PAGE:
London-listed Taylor Maritime Investments (TMI) has bought a 22.6% stake in Singapore-based Grindrod Shipping Holdings for $77.9m via a private, off-market acquisition from a wholly-owned subsidiary of Remgro Limited.
“The investment in Grindrod Shipping is consistent with Taylor Maritime Investments (TMI) strategy of seeking accretive growth opportunities to increase shareholder returns at a time when dry bulk market fundamentals remain strong with a historically low order book and a robust global demand outlook,” TMI stated in a release, going on to note how Grindrod’s fleet is similar to TMI’s existing portfolio with an average age of six years and above average energy efficiency compared with peers.
Grindrod, which was recently spun off from its South African logistics parent, owns 25 vessels which are mostly Japanese built, including 15 handysize vessels, nine supramax and ultramax vessels and one MR product tanker.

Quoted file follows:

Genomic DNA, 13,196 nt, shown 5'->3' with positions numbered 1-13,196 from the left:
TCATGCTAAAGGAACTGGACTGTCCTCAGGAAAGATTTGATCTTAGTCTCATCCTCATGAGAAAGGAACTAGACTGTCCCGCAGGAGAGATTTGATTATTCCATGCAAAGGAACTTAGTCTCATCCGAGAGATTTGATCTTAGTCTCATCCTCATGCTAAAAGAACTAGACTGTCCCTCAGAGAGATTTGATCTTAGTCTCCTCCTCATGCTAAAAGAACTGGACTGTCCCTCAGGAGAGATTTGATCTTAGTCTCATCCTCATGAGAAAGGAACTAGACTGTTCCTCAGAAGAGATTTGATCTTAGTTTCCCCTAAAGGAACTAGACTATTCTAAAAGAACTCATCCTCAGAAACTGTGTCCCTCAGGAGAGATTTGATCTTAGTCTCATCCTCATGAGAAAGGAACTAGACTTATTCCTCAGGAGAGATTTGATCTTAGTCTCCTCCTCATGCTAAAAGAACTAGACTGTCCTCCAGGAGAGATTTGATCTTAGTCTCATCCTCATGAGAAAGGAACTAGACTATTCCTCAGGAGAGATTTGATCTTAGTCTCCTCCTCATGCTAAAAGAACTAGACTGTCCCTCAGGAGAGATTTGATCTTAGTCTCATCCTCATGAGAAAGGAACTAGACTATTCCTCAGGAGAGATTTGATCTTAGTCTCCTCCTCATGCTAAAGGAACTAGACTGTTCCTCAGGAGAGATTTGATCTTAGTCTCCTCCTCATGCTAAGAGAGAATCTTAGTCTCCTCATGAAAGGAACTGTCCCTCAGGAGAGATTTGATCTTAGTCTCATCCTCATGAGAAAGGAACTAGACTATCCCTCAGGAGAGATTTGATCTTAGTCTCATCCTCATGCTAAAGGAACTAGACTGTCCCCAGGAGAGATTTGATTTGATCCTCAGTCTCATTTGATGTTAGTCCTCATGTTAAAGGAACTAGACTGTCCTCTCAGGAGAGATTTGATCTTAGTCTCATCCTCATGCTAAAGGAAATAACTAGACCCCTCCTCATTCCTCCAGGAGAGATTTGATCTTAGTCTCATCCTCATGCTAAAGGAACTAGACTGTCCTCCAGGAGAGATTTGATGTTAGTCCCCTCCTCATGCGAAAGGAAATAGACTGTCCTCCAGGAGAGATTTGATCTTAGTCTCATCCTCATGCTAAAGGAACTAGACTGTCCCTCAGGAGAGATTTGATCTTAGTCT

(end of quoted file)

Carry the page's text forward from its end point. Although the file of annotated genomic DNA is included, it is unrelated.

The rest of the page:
The acquisition is being funded via the sale of two Chinese-built handies.
Edward Buttery, CEO of Taylor Maritime, commented: “We believe the investment in Grindrod Shipping is an excellent opportunity where we know and respect the company which has a high-quality, young and complementary fleet. The acquisition will be internally funded by asset sales at premium valuations, cash on the balance sheet and prudent, short-term use of the company’s revolving credit facility.”
Analysts at investment bank Jefferies suggested TMI’s two Chinese vessels are likely deemed non-core given the company’s focus on geared Japanese-built vessels.
“These are young vessels built in 2016 and 2018, but will have a steeper depreciation curve than TMI’s preferred Japanese-built ships, and so have likely been sold at least at depreciated replacement cost. Importantly, it also highlights TMI’s willingness to crystallise value and recycle capital, even at this nascent stage of the fund’s life,” a note to clients from Jefferies stated. Jefferies maintained the Grindrod acquisition was a unique opportunity to acquire indirect exposure to vessels at relatively low implied valuations.
“In our view, this deal also does not indicate merger intentions, but as GRIN’s largest shareholder, and with historical relationships between the two families, there could be other ways to unlock value,” the bank argued.